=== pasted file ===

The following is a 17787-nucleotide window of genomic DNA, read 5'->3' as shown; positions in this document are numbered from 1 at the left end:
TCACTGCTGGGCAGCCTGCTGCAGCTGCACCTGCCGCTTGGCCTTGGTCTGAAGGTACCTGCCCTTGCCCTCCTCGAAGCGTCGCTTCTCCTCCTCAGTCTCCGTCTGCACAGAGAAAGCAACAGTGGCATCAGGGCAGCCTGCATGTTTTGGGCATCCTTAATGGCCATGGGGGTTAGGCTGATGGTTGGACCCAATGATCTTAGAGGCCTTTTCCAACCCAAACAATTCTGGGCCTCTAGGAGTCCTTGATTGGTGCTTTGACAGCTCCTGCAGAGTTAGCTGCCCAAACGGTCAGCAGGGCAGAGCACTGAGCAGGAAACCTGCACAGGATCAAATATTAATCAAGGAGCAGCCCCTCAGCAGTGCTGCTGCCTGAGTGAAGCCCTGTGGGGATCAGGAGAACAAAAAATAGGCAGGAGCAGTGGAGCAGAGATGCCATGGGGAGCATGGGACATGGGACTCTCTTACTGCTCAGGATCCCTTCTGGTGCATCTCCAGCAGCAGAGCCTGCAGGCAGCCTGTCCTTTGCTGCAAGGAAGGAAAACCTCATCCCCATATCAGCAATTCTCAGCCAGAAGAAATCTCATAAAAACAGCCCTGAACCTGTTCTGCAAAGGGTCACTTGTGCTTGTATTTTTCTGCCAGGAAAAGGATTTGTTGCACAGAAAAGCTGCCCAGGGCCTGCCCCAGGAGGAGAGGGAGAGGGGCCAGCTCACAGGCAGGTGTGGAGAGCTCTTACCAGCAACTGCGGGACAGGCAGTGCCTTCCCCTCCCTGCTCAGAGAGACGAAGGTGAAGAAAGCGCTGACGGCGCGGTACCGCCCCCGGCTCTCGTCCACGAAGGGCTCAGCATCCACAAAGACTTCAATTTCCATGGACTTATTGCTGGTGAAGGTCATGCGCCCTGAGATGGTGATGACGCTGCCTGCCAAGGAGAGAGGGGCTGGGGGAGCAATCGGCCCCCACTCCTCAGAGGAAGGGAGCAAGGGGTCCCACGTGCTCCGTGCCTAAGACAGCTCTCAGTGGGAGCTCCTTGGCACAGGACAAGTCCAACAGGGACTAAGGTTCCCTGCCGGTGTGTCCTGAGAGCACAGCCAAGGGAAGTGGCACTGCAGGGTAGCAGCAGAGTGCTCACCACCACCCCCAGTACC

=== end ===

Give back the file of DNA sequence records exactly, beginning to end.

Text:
The following is a 17787-nucleotide window of genomic DNA, read 5'->3' as shown; positions in this document are numbered from 1 at the left end:
TCACTGCTGGGCAGCCTGCTGCAGCTGCACCTGCCGCTTGGCCTTGGTCTGAAGGTACCTGCCCTTGCCCTCCTCGAAGCGTCGCTTCTCCTCCTCAGTCTCCGTCTGCACAGAGAAAGCAACAGTGGCATCAGGGCAGCCTGCATGTTTTGGGCATCCTTAATGGCCATGGGGGTTAGGCTGATGGTTGGACCCAATGATCTTAGAGGCCTTTTCCAACCCAAACAATTCTGGGCCTCTAGGAGTCCTTGATTGGTGCTTTGACAGCTCCTGCAGAGTTAGCTGCCCAAACGGTCAGCAGGGCAGAGCACTGAGCAGGAAACCTGCACAGGATCAAATATTAATCAAGGAGCAGCCCCTCAGCAGTGCTGCTGCCTGAGTGAAGCCCTGTGGGGATCAGGAGAACAAAAAATAGGCAGGAGCAGTGGAGCAGAGATGCCATGGGGAGCATGGGACATGGGACTCTCTTACTGCTCAGGATCCCTTCTGGTGCATCTCCAGCAGCAGAGCCTGCAGGCAGCCTGTCCTTTGCTGCAAGGAAGGAAAACCTCATCCCCATATCAGCAATTCTCAGCCAGAAGAAATCTCATAAAAACAGCCCTGAACCTGTTCTGCAAAGGGTCACTTGTGCTTGTATTTTTCTGCCAGGAAAAGGATTTGTTGCACAGAAAAGCTGCCCAGGGCCTGCCCCAGGAGGAGAGGGAGAGGGGCCAGCTCACAGGCAGGTGTGGAGAGCTCTTACCAGCAACTGCGGGACAGGCAGTGCCTTCCCCTCCCTGCTCAGAGAGACGAAGGTGAAGAAAGCGCTGACGGCGCGGTACCGCCCCCGGCTCTCGTCCACGAAGGGCTCAGCATCCACAAAGACTTCAATTTCCATGGACTTATTGCTGGTGAAGGTCATGCGCCCTGAGATGGTGATGACGCTGCCTGCCAAGGAGAGAGGGGCTGGGGGAGCAATCGGCCCCCACTCCTCAGAGGAAGGGAGCAAGGGGTCCCACGTGCTCCGTGCCTAAGACAGCTCTCAGTGGGAGCTCCTTGGCACAGGACAAGTCCAACAGGGACTAAGGTTCCCTGCCGGTGTGTCCTGAGAGCACAGCCAAGGGAAGTGGCACTGCAGGGTAGCAGCAGAGTGCTCACCACCACCCCCAGTACC